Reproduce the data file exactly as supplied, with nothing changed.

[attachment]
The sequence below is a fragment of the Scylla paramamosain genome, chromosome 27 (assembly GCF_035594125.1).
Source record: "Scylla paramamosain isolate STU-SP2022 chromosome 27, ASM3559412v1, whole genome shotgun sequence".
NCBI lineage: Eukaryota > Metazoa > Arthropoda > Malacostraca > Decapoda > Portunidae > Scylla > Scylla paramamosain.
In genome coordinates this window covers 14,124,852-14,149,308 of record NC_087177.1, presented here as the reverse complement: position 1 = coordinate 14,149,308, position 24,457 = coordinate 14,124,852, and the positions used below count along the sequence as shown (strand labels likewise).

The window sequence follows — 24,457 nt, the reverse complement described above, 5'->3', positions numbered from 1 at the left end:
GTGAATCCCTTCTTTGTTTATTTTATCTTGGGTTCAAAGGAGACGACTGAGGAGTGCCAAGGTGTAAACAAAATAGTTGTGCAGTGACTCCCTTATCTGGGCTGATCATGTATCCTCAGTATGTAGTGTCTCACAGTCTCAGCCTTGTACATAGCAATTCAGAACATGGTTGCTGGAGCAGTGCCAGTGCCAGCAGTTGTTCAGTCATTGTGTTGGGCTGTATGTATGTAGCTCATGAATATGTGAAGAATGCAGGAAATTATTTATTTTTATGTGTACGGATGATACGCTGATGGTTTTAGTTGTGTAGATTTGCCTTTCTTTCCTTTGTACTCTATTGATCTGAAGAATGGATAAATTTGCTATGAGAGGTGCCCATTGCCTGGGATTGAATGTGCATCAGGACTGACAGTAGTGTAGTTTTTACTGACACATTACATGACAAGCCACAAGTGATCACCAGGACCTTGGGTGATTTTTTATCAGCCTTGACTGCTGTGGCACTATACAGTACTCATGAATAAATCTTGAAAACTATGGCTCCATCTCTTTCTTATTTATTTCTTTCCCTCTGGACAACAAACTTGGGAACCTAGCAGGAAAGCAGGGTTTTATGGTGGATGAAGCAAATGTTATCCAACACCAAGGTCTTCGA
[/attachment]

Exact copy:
The sequence below is a fragment of the Scylla paramamosain genome, chromosome 27 (assembly GCF_035594125.1).
Source record: "Scylla paramamosain isolate STU-SP2022 chromosome 27, ASM3559412v1, whole genome shotgun sequence".
NCBI lineage: Eukaryota > Metazoa > Arthropoda > Malacostraca > Decapoda > Portunidae > Scylla > Scylla paramamosain.
In genome coordinates this window covers 14,124,852-14,149,308 of record NC_087177.1, presented here as the reverse complement: position 1 = coordinate 14,149,308, position 24,457 = coordinate 14,124,852, and the positions used below count along the sequence as shown (strand labels likewise).

The window sequence follows — 24,457 nt, the reverse complement described above, 5'->3', positions numbered from 1 at the left end:
GTGAATCCCTTCTTTGTTTATTTTATCTTGGGTTCAAAGGAGACGACTGAGGAGTGCCAAGGTGTAAACAAAATAGTTGTGCAGTGACTCCCTTATCTGGGCTGATCATGTATCCTCAGTATGTAGTGTCTCACAGTCTCAGCCTTGTACATAGCAATTCAGAACATGGTTGCTGGAGCAGTGCCAGTGCCAGCAGTTGTTCAGTCATTGTGTTGGGCTGTATGTATGTAGCTCATGAATATGTGAAGAATGCAGGAAATTATTTATTTTTATGTGTACGGATGATACGCTGATGGTTTTAGTTGTGTAGATTTGCCTTTCTTTCCTTTGTACTCTATTGATCTGAAGAATGGATAAATTTGCTATGAGAGGTGCCCATTGCCTGGGATTGAATGTGCATCAGGACTGACAGTAGTGTAGTTTTTACTGACACATTACATGACAAGCCACAAGTGATCACCAGGACCTTGGGTGATTTTTTATCAGCCTTGACTGCTGTGGCACTATACAGTACTCATGAATAAATCTTGAAAACTATGGCTCCATCTCTTTCTTATTTATTTCTTTCCCTCTGGACAACAAACTTGGGAACCTAGCAGGAAAGCAGGGTTTTATGGTGGATGAAGCAAATGTTATCCAACACCAAGGTCTTCGA